Certain beverages may lower the risk of kidney stone recurrences. Coffee, decaffeinated coffee, tea, beer and wine have been shown to prevent stone formation presumably by increasing the flow of a more dilute urine. Grapefruit juice and apple juice increased the risk of stones for reasons unknown. Lemonade made from 4 ounces of reconstituted lemon juice may be beneficial for some people with calcium kidney stones.
Oxalate rich foods. Oxalate, or oxalic acid, is a compound found naturally in plant foods that can crystallize with calcium in the urine. If you have calcium oxalate kidney stones, restricting your intake of oxalate containing foods is advised, especially if a urine test reveals you excrete high amounts oxalate. Although oxalate is present in many foods, it is not always available to the body and therefore may not contribute much oxalate to the urine. Research has found eight foods to increase oxalate excretion: spinach, rhubarb, beets, nuts, chocolate, tea, wheat bran and strawberries.
The following foods contain moderate or high amounts of oxalate and should be limited:
- Beverages: Draft beer, chocolate beverage mixes, cocoa, instant tea, instant coffee
- Breads & Cereals: Grits (white corn), wheat bran, wheat germ, whole-wheat flour
- Fruits: Berries, Concord grapes, red currants, Damson plums, lemon, lime, orange peel, rhubarb, tangerines
- Vegetables: Beets, celery, eggplant, endive, escarole, leeks, parsley, spinach, summer squash, sweet potatoes, Swiss chard, wax beans
- Legumes: Dried peas, beans and lentils, baked beans with tomato sauce, nuts, nut butters, peanut butter, tofu
- Desserts: Fruitcake, desserts containing fruits listed above
- Other: Chocolate, cocoa, carob powder
Calcium-rich foods. If you have calcium containing kidney stones it is not necessary to limit your intake of calcium rich foods. In fact, restriction of dietary calcium is not recommended Studies have found that eating high calcium foods is associated with a lower risk of stone formation in men and women. One study even found that drinking two servings of milk or a calcium fortified orange juice per day did not increase the of calcium kidney stones in susceptible individuals.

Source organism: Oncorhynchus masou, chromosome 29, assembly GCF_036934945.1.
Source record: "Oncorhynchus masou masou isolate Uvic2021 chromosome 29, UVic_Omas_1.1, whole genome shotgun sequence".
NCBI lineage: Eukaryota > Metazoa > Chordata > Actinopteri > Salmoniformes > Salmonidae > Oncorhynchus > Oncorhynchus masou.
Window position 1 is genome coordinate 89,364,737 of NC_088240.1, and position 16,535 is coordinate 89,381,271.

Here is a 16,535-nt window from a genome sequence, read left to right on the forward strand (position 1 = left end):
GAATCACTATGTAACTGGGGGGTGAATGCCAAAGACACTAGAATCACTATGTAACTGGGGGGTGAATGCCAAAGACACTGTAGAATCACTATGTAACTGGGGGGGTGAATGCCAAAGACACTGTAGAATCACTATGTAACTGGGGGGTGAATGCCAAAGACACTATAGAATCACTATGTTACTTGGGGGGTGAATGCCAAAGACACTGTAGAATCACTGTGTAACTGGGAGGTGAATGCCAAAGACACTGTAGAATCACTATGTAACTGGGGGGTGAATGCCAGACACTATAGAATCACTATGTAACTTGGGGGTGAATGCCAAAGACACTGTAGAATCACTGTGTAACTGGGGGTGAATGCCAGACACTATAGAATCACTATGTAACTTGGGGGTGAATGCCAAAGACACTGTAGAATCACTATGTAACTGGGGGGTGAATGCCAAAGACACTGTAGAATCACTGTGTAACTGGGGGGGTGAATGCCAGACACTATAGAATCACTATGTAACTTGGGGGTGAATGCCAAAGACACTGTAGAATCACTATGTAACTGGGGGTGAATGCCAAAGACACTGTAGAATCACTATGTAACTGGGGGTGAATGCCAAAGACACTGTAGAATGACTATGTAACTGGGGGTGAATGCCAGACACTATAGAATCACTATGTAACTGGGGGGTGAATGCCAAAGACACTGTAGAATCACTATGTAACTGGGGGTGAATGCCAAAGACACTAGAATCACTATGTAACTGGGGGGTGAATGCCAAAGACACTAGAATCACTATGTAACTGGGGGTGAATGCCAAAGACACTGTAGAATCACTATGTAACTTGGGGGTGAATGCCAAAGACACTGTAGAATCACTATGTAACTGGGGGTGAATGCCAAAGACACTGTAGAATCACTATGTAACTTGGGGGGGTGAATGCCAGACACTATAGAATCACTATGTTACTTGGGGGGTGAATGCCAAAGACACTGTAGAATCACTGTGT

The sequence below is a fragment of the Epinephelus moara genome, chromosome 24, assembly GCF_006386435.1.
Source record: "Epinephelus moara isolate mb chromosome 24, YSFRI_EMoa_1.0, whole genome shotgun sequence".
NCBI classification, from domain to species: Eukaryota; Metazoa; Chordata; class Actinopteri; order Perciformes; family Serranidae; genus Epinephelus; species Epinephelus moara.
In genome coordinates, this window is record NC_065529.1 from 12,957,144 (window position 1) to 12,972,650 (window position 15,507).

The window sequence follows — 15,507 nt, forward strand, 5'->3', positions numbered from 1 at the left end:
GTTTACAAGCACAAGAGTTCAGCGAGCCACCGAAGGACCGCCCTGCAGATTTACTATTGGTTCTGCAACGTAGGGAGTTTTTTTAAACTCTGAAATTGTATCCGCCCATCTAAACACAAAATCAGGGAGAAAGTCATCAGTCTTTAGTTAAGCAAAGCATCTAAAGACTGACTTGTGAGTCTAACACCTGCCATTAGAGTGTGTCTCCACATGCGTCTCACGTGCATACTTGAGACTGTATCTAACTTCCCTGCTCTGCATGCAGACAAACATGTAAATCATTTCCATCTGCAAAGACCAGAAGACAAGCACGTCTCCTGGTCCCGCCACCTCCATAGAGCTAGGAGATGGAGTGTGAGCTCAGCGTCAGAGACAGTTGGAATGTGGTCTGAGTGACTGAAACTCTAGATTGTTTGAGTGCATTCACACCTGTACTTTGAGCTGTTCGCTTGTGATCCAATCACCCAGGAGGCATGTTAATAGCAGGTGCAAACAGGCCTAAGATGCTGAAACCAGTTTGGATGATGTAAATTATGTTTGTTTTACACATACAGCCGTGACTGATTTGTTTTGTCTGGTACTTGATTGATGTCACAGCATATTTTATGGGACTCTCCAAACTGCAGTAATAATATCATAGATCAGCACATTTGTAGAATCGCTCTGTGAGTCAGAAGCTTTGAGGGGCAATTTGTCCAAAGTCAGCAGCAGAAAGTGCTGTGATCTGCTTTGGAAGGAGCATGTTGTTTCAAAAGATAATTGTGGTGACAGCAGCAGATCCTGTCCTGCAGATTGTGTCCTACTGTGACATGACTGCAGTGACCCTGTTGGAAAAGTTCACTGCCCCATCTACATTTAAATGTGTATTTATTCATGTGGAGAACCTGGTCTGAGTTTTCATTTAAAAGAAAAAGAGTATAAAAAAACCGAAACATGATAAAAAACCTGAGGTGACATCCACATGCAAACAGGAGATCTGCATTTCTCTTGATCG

Researchers have learned that consuming enough calcium helps to decrease the amount of oxalate that is excreted in the urine. Calcium in foods binds to oxalate in the intestine preventing its absorption. Many calcium rich foods also contain potassium and magnesium, two nutrients that might help prevent kidney stones.
Ensure that you are meeting your daily calcium requirements of 1000 to 1200 milligrams. Some individuals with calcium kidney stones may absorb too much calcium from their intestine. Specific tests will reveal this and your doctor may advise that you limit your calcium intake to 800 milligrams daily. This means consuming no more than two milk product servings per day (e.g. 1 cup milk, yogurt, calcium fortified beverage or 45 grams of cheese).
Protein-rich foods. Overeating protein foods like meat, poultry, eggs and dairy products can increase the amount of calcium excreted in the urine. A handful of studies have shown that a moderately low protein diet reduces the amount of calcium, sodium, phosphates and uric acid in the urine, components known to cause kidney stones. Substitute animal protein with legumes and soy foods more often since vegetable proteins may reduce the risk of kidney stones.